Study reveals counterfeit medicine patterns in Brazil

Pharmacy imageSteroids and drugs for erectile dysfunction topped the list of counterfeited medicines seized by the authorities in Brazil between 2007 and 2010, according to a new study.

Researchers examined reports compiled by Brazil's Federal Criminal Police and found that counterfeit copies of Pfizer's Viagra (sildenafil) and Eli Lilly's Cialis (tadalafil) collectively accounted for two thirds (66 per cent) of all seizures.

The next most commonly-encountered products were two corticosteroids, namely Merck Sharp & Dohme's Sustanon (testosterone esters) and Deca Durabolin (nandrolone), as well as Unimed Pharmaceuticals' Anadrol (oxymetholone), which together counted for another 26 per cent of seizures, according to the researchers. 

Other drugs seized with lower frequency included fake versions of Pfizer's prostaglandin product Cytotec (misoprostol), Novartis' cancer treatment Gleevec (imatinib) and Roche's obesity drug Xenical (orlistat).

Over the four-year period, seizures of ED drugs actually declined as those of other medicines rose. The authors suggest that this may relate to the availability of generic sildenafil products which is cutting into the profit margins of counterfeiters.

The data also reveals an interesting trend in counterfeit seizures, with 70 cases in 2007, 139 in 2008 and 233 in 2009. In the first nine months of 2010 the number of seizures was 168, suggesting that for the full year the tally would have been similar to that seen in 2010.

The analysis also provides insight into the patterns of counterfeit distribution in Brazil, with the majority of seizures taking place in the states of Parana, Santa Catarina and Sao Paulo, all of which are in the south eastern region of the country.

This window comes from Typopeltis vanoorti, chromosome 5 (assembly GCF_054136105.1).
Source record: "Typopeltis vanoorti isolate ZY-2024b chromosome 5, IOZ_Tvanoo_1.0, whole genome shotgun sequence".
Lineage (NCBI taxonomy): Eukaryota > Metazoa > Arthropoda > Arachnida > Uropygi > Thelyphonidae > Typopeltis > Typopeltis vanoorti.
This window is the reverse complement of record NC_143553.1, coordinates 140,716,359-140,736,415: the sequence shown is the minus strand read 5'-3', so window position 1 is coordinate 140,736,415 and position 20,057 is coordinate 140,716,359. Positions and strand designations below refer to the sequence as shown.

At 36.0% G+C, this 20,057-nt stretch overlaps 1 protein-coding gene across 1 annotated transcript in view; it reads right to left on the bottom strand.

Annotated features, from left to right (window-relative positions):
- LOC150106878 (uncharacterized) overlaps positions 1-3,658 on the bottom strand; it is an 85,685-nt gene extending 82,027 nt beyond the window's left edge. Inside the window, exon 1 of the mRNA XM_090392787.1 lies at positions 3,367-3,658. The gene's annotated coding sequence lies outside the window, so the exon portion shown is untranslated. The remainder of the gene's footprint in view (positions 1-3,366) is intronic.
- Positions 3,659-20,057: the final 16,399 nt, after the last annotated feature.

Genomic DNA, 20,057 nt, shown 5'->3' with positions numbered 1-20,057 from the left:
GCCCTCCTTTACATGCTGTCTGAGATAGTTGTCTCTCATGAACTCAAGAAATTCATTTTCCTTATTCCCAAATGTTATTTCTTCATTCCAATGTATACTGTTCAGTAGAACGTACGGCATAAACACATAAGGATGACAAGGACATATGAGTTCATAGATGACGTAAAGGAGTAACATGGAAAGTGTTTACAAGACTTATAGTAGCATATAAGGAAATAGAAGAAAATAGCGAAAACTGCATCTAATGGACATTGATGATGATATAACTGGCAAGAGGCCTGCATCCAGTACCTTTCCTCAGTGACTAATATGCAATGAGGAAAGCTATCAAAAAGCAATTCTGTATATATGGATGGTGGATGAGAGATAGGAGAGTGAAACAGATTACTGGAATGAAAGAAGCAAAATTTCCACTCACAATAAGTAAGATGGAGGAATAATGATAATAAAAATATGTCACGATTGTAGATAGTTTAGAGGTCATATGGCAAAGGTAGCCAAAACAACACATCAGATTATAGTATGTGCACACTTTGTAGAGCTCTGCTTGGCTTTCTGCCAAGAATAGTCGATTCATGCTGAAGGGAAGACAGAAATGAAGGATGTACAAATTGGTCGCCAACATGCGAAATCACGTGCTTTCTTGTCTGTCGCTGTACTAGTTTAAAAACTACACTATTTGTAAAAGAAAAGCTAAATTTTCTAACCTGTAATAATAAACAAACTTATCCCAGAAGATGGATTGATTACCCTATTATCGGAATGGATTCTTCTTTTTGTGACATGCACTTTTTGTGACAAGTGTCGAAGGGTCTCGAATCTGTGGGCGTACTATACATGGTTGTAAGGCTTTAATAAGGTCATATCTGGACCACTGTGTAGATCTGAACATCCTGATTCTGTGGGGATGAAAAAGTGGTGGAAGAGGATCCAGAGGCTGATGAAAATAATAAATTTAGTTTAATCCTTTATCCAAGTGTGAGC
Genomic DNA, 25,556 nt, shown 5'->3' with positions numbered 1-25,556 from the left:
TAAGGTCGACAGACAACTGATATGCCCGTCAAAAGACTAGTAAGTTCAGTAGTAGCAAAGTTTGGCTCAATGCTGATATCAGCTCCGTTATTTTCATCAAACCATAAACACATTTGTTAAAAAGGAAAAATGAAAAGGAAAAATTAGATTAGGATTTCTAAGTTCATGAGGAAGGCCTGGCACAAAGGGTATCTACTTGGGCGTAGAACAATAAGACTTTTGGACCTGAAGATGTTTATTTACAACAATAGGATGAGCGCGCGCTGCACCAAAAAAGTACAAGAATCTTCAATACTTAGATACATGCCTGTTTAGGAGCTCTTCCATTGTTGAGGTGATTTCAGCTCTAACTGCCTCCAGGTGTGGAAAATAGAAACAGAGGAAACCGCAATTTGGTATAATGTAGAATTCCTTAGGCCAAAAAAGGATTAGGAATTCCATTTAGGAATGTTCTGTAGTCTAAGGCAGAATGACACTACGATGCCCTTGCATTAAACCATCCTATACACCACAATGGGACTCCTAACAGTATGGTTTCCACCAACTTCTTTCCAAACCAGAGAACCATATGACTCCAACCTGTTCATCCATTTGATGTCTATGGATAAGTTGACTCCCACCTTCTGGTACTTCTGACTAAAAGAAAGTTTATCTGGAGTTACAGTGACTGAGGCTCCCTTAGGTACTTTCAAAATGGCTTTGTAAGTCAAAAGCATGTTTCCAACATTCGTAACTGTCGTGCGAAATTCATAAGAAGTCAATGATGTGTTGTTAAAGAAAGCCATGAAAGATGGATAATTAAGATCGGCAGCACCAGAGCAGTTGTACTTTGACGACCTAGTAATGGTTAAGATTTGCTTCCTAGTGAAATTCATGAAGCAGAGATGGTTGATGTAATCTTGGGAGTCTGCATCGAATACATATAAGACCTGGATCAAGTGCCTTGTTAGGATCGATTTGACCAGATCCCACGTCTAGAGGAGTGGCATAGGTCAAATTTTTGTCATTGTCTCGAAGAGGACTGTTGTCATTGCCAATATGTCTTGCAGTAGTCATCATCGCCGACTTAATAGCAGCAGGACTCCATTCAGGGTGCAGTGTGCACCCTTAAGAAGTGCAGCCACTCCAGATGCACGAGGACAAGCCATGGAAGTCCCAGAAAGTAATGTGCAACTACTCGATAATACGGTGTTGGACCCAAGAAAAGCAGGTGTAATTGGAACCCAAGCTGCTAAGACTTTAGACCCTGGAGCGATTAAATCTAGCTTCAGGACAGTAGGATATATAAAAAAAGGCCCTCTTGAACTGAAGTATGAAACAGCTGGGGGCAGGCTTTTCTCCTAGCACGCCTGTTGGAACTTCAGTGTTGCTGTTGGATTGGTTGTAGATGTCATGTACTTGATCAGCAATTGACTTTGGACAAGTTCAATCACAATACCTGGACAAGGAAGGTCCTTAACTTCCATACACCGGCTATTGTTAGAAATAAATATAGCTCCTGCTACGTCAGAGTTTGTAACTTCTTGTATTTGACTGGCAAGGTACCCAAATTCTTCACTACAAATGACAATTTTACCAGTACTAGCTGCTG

The authors suggest the high rate of seizures in these areas reflect the typical trade routes for counterfeit medicines, particularly from Paraguay which they suggest has a much more informal supply chain with less regulatory oversight.

Drug counterfeiting is a serious public health problem," write the authors of the study in the journal Revista de Saude Publica (at the time of writing an epub ahead of print - in Portuguese - was available here).

"The identification of classes of counterfeit medicines in the country and the main Brazilian states with this problem can facilitate future preventative actions by the responsible Brazilian agencies."

They call for advertising campaigns to warn the public of the dangers of counterfeit medicines, as well as more rigorous monitoring of entry points in Brazil's supply chain, such as ports, airports and border crossings.

Brazil's medicines regulatory authority (ANVISA) has proposed a comprehensive traceability system for medicines, based on the use of serial numbers to identify individual packs that could be read at various points in the supply chain.

The authority is proposing a 13-digit, unique drug identifier (UDI) for each medicine pack that would be generated and managed by the regulatory body. Earlier requirements to make use of security seals for packs- provided by Brazil's mint - were dropped towards the end of 2011 (see Brazil's ANVISA drops security seal for medicine traceability).

Stopwatch and 2D code Traceability initiatives in the EU, USA and elsewhere will require pack-level coding (serialization) for prescription pharmaceuticals. SecuringPharma's just-published executive briefing explains these requirements, how they will affect your global supply chain, and what action you need to take. Order your copy here.

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